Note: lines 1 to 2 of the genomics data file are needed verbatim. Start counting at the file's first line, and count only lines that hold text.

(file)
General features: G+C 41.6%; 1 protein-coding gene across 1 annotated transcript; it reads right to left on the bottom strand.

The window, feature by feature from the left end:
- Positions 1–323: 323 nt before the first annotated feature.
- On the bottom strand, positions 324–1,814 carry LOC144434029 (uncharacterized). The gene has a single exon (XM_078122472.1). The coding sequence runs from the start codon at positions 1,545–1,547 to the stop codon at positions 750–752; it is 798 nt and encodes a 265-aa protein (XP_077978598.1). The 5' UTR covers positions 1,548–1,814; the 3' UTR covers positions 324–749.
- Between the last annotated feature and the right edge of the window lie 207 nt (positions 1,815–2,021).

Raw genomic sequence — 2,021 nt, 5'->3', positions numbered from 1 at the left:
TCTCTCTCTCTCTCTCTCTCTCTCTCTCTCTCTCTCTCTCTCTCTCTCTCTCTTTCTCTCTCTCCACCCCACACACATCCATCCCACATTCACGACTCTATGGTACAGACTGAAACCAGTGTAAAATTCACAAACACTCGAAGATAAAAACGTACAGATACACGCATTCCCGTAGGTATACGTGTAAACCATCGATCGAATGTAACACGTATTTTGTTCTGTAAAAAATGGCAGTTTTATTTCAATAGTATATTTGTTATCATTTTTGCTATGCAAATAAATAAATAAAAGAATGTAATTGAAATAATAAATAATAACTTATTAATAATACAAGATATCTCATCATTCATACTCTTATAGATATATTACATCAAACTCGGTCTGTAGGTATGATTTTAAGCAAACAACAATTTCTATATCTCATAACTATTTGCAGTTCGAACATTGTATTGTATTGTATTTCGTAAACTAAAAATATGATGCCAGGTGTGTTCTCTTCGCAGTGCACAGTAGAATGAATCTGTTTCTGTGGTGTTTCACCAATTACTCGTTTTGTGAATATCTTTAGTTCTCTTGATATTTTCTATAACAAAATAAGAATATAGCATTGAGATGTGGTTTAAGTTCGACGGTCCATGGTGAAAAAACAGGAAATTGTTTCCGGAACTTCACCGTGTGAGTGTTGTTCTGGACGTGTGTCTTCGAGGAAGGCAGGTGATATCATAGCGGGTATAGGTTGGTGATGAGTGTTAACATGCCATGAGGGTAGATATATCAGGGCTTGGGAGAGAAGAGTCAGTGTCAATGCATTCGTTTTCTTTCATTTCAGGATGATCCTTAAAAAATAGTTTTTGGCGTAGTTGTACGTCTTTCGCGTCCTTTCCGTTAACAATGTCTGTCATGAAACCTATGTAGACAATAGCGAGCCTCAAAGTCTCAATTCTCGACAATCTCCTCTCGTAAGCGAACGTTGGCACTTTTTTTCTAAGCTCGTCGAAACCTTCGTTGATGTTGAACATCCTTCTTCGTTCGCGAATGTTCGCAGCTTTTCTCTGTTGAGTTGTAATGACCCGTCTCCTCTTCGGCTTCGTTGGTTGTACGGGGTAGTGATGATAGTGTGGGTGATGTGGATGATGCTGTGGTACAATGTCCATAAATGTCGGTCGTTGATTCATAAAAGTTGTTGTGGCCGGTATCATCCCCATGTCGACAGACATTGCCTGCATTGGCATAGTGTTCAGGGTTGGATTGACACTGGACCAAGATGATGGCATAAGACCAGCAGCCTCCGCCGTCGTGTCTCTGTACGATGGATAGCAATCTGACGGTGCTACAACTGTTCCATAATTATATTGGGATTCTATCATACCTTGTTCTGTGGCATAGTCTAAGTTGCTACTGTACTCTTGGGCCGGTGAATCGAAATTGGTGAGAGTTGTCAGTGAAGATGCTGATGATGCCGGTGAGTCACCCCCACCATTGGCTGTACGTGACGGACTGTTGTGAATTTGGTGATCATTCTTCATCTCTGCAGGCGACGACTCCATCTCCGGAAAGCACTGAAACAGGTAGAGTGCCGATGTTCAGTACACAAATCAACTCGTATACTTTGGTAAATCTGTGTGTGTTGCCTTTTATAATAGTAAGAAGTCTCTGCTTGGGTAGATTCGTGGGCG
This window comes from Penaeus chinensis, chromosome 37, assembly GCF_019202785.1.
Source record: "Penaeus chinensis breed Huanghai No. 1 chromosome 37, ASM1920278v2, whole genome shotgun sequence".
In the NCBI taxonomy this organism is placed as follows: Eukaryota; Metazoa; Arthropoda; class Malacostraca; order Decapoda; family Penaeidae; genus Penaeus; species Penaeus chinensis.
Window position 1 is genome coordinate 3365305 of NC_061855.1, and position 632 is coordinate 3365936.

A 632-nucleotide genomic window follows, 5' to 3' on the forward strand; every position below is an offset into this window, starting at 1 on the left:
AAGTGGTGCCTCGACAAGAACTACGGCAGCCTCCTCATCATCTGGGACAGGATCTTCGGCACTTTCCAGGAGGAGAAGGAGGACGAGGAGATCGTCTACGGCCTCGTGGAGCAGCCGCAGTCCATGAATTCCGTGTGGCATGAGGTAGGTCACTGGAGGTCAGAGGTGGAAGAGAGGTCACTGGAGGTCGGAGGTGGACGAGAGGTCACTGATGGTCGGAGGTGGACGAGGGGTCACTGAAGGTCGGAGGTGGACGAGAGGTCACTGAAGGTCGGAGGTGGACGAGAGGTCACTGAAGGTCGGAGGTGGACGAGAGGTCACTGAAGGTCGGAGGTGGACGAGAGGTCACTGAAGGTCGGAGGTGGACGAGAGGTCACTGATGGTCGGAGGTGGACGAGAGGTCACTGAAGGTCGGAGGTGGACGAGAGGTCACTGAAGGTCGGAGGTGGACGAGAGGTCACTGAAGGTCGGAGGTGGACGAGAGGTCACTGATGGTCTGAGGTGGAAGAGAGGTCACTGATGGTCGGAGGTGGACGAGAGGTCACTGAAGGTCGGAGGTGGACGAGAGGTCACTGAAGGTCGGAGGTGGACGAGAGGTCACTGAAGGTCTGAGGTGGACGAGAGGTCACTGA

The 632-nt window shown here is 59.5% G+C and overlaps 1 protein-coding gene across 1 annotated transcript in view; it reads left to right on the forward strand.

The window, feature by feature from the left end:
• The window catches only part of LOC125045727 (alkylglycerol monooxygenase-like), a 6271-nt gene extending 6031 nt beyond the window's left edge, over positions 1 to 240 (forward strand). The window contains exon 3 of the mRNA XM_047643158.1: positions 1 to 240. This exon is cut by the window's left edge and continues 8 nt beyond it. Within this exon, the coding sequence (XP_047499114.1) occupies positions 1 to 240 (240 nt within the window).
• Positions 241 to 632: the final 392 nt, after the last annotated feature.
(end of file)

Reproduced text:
General features: G+C 41.6%; 1 protein-coding gene across 1 annotated transcript; it reads right to left on the bottom strand.

The window, feature by feature from the left end: